Tramway to Hell

This is a silly anecdote about a horrible tram journey I took today. Apologies in advance for the toilet language, but sometimes only a good swear will do.

Tram 11 made glacial progress up the long hill, packed tight with human cargo and hotter than the face of the sun. A quirk of the schedule meant that this particular service had coincided with two separate tourist boats arriving into Saltholmen harbour, and as a result the ageing streetcar resembled a warm tin of shop-soiled corned beef. 

My initial joy at grappling my way into a window seat had dissipated the moment that I became surrounded by human flesh on all sides, sticky and unpleasant from the unusually hot spell that shrouded the city. A young mother thrust a pushchair at my legs with the force of an aggrieved bear, making me bite hard on my tongue to avoid shouting “FUCKING TWAT!” directly into a toddler’s face. It wasn’t entirely the toddler’s fault, but he did have a shifty look about him as though he’d orchestrated the incident. As if to prove a point, the toddler looked me in the eye and began to scream. Continuously. For the duration of 14 faltering stops. The twat.

Looking away from the demon child gave no solace, as I found myself gazing directly into the groin of a rotund American man, all sweat and jowls and the scent of spam. It was a fairly unremarkable groin, certainly not one of the all-time greats, although presently it occupied a space altogether too close to my nose and mouth. After all, a groin is a terrible thing to taste (as the famous quote goes). To avoid the ominously jiggling nethers I braced myself in an approximation of the foetal position and stared directly at my feet. To compound matters, and to provide a counterpoint to the ongoing screams from the aforementioned toddler, the American man produced a prolonged coughing fit of such epic proportions that the world seemed to shake and shudder, flecks of spittle and fragments of windpipe raining down on all within the blast radius, myself included. It was a display of snorting and hacking worthy of the Norse gods themselves; he certainly failed to keep things low-key (Pun 1 – check).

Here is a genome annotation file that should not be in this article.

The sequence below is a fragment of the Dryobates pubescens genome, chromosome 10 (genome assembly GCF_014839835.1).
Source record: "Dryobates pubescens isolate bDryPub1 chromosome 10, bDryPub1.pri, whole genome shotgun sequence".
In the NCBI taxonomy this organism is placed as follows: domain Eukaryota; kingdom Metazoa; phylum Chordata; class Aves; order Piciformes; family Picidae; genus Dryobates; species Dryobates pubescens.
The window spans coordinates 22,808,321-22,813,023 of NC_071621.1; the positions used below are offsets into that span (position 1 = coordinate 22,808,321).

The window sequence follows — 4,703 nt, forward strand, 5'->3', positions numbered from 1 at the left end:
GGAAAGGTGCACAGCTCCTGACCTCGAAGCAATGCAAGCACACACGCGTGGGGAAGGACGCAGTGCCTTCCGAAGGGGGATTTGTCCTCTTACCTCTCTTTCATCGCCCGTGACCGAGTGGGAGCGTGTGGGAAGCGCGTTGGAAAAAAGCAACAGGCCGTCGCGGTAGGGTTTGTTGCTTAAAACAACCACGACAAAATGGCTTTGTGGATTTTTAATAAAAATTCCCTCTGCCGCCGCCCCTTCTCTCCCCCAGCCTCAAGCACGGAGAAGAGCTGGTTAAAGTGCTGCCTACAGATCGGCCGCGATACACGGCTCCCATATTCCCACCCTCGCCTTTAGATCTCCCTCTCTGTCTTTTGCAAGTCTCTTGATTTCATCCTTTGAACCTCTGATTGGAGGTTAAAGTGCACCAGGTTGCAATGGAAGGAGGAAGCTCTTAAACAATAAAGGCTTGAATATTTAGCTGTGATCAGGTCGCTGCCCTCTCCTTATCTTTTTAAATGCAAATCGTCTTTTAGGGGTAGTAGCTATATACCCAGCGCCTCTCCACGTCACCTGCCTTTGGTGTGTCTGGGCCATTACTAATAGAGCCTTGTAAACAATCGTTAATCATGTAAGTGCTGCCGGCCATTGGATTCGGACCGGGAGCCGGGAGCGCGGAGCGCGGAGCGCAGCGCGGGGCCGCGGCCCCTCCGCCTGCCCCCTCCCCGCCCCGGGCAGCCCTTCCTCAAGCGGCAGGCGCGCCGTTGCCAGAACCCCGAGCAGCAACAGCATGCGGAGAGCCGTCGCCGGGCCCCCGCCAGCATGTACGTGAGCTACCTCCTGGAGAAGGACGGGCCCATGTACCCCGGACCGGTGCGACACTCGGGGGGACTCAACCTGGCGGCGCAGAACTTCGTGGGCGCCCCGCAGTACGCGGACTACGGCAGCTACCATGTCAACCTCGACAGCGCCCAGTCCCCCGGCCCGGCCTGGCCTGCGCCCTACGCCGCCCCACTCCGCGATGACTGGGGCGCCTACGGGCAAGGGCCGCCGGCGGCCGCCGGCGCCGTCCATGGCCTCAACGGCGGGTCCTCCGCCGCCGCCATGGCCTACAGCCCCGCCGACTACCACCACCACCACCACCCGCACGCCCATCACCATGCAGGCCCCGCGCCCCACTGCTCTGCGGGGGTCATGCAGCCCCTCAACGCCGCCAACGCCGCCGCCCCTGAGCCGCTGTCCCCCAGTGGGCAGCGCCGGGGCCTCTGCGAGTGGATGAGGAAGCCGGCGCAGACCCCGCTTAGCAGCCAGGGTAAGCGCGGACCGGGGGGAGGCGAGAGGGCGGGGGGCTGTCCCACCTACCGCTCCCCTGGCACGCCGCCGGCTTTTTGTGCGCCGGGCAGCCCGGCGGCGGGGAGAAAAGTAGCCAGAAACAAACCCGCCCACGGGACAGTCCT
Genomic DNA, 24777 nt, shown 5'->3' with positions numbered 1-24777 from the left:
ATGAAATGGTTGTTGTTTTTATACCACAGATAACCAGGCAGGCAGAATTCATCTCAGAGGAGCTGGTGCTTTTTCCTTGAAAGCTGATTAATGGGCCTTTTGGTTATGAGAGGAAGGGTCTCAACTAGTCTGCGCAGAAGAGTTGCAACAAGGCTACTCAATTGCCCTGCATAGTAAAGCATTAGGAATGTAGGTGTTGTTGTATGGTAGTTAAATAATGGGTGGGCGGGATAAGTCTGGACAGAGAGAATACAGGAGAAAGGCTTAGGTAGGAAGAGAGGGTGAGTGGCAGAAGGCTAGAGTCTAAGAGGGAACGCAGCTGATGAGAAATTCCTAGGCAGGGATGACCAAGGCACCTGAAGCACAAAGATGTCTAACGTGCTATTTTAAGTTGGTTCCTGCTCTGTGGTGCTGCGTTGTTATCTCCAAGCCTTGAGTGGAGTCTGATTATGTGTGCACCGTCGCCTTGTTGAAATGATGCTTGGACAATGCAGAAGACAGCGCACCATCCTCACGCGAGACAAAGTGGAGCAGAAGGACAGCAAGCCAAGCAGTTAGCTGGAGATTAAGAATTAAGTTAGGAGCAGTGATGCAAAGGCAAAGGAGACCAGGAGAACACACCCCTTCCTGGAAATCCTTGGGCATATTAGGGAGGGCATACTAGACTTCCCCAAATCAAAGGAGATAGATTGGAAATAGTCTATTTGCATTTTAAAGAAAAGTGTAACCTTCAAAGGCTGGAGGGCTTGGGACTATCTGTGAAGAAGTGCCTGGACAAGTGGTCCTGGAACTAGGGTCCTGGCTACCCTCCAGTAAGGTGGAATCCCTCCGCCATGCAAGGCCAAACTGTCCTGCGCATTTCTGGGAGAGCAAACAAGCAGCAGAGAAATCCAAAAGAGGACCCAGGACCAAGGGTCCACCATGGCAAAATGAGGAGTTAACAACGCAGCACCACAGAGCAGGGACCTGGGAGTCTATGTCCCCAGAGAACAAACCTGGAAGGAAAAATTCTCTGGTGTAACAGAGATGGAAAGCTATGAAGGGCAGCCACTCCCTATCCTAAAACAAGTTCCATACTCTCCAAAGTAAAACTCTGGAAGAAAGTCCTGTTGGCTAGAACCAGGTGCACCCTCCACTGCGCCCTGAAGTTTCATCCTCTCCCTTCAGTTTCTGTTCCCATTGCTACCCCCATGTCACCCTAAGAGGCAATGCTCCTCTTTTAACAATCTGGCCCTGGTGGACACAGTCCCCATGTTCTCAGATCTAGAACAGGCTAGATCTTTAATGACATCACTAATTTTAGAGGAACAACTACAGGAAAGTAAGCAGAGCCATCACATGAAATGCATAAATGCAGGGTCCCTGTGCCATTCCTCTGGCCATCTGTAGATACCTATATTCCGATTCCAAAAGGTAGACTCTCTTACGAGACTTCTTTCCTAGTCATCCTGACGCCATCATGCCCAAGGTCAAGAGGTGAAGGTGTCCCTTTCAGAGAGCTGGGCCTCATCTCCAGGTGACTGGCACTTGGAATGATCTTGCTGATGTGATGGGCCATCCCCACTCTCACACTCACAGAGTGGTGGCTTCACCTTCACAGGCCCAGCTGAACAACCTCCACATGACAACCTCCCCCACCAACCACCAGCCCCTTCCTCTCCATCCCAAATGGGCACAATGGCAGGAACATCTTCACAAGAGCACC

I closed my eyes and tried to block out the screams of beelzebub and the walrus-like ejaculations of the man with the Thor throat (Pun 2 – check), a tightly curled ball of stress and anger. Eons passed before the noises subsided, passengers gradually departing. The air became thinner and cooler, until I could breathe again. I uncurled myself and marvelled at the space around me, unencumbered by toddlers or tourists. I felt something approaching relaxed happiness, until I looked up and realised I had missed my stop by a spectacular margin. 

FUCK IT. FUCK IT ALL. FUCK IT RIGHT IN THE EAR.

Strawberry Milk

The date was set months ago. He agreed in haste, unconsciously sowing a tiny seed of anxiety in his fertile mind. A hometown show by his favourite band, surrounded by his closest friends. Measured by any metric this was something to look forward to.

Four weeks to go. He was still excited, but the tiny seed had sent out green shoots of worry. He barely noticed, save for an occasional prickle at the edge of his consciousness. He thought about the club, an oppressive concrete box with low ceilings. It would be busy. Hot. Sweaty. Claustrophobic. He could still have fun though. Maybe.

One week to go. He was driving, listening to songs that reminded him of past times and places, words triggering vivid recollections of youth. Tunes first encountered when he was in his prime, if indeed those years could be described as such. It was a strange time, filled with academia, loneliness and a crippling lack of self esteem. He had largely expunged it from his memory, but he’d held on to the music. Always the music.

It’s the day of the gig. The anxiety seed is now full-grown, a complicated vine of creeping dread infiltrating every fibre of him. He’s at work, and whilst his body and mind are busy with the challenges of his job he can keep the unhelpful thoughts at bay. Work is his safe place, a sanctuary where his confidence in his own ability is unshakable. Within those office walls he is invulnerable, but the dread vine waits patiently outside. As soon as he steps out the doors it strikes, triffid-like, and panic sets in. “You’re the worst. It’ll be too busy. It’ll be too hot. You’ll look stupid. You’ve got nothing to wear. You’re going to embarrass yourself you fat fuck”. He doesn’t want to go anymore. He’s not going to go.